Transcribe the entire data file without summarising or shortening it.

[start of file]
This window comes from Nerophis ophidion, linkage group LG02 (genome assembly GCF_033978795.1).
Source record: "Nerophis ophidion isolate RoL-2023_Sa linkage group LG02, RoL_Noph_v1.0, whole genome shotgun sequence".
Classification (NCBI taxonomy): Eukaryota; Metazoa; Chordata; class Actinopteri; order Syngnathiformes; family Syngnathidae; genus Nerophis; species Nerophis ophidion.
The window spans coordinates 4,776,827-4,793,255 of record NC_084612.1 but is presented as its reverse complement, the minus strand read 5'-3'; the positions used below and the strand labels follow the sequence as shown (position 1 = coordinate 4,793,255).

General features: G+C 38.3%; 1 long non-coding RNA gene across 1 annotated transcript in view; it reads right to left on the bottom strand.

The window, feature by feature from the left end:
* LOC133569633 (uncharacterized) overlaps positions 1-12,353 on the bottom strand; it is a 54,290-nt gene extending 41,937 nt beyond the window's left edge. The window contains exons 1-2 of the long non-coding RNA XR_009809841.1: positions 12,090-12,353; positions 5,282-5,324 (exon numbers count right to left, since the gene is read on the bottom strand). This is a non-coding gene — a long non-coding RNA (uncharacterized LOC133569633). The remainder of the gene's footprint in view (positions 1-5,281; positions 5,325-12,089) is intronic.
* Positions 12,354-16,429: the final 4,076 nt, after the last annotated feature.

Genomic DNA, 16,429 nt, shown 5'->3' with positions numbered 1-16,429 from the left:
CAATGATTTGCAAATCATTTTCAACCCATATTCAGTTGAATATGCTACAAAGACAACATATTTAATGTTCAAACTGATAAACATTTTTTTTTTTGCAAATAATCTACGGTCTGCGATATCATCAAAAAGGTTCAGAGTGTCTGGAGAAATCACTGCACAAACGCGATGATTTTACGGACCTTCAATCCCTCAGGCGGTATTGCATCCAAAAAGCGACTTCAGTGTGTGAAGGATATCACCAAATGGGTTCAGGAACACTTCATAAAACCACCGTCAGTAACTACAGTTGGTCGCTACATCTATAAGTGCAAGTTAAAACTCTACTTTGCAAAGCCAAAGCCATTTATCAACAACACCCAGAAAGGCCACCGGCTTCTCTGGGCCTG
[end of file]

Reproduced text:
This window comes from Nerophis ophidion, linkage group LG02 (genome assembly GCF_033978795.1).
Source record: "Nerophis ophidion isolate RoL-2023_Sa linkage group LG02, RoL_Noph_v1.0, whole genome shotgun sequence".
Classification (NCBI taxonomy): Eukaryota; Metazoa; Chordata; class Actinopteri; order Syngnathiformes; family Syngnathidae; genus Nerophis; species Nerophis ophidion.
The window spans coordinates 4,776,827-4,793,255 of record NC_084612.1 but is presented as its reverse complement, the minus strand read 5'-3'; the positions used below and the strand labels follow the sequence as shown (position 1 = coordinate 4,793,255).

General features: G+C 38.3%; 1 long non-coding RNA gene across 1 annotated transcript in view; it reads right to left on the bottom strand.

The window, feature by feature from the left end:
* LOC133569633 (uncharacterized) overlaps positions 1-12,353 on the bottom strand; it is a 54,290-nt gene extending 41,937 nt beyond the window's left edge. The window contains exons 1-2 of the long non-coding RNA XR_009809841.1: positions 12,090-12,353; positions 5,282-5,324 (exon numbers count right to left, since the gene is read on the bottom strand). This is a non-coding gene — a long non-coding RNA (uncharacterized LOC133569633). The remainder of the gene's footprint in view (positions 1-5,281; positions 5,325-12,089) is intronic.
* Positions 12,354-16,429: the final 4,076 nt, after the last annotated feature.

Genomic DNA, 16,429 nt, shown 5'->3' with positions numbered 1-16,429 from the left:
CAATGATTTGCAAATCATTTTCAACCCATATTCAGTTGAATATGCTACAAAGACAACATATTTAATGTTCAAACTGATAAACATTTTTTTTTTTGCAAATAATCTACGGTCTGCGATATCATCAAAAAGGTTCAGAGTGTCTGGAGAAATCACTGCACAAACGCGATGATTTTACGGACCTTCAATCCCTCAGGCGGTATTGCATCCAAAAAGCGACTTCAGTGTGTGAAGGATATCACCAAATGGGTTCAGGAACACTTCATAAAACCACCGTCAGTAACTACAGTTGGTCGCTACATCTATAAGTGCAAGTTAAAACTCTACTTTGCAAAGCCAAAGCCATTTATCAACAACACCCAGAAAGGCCACCGGCTTCTCTGGGCCTG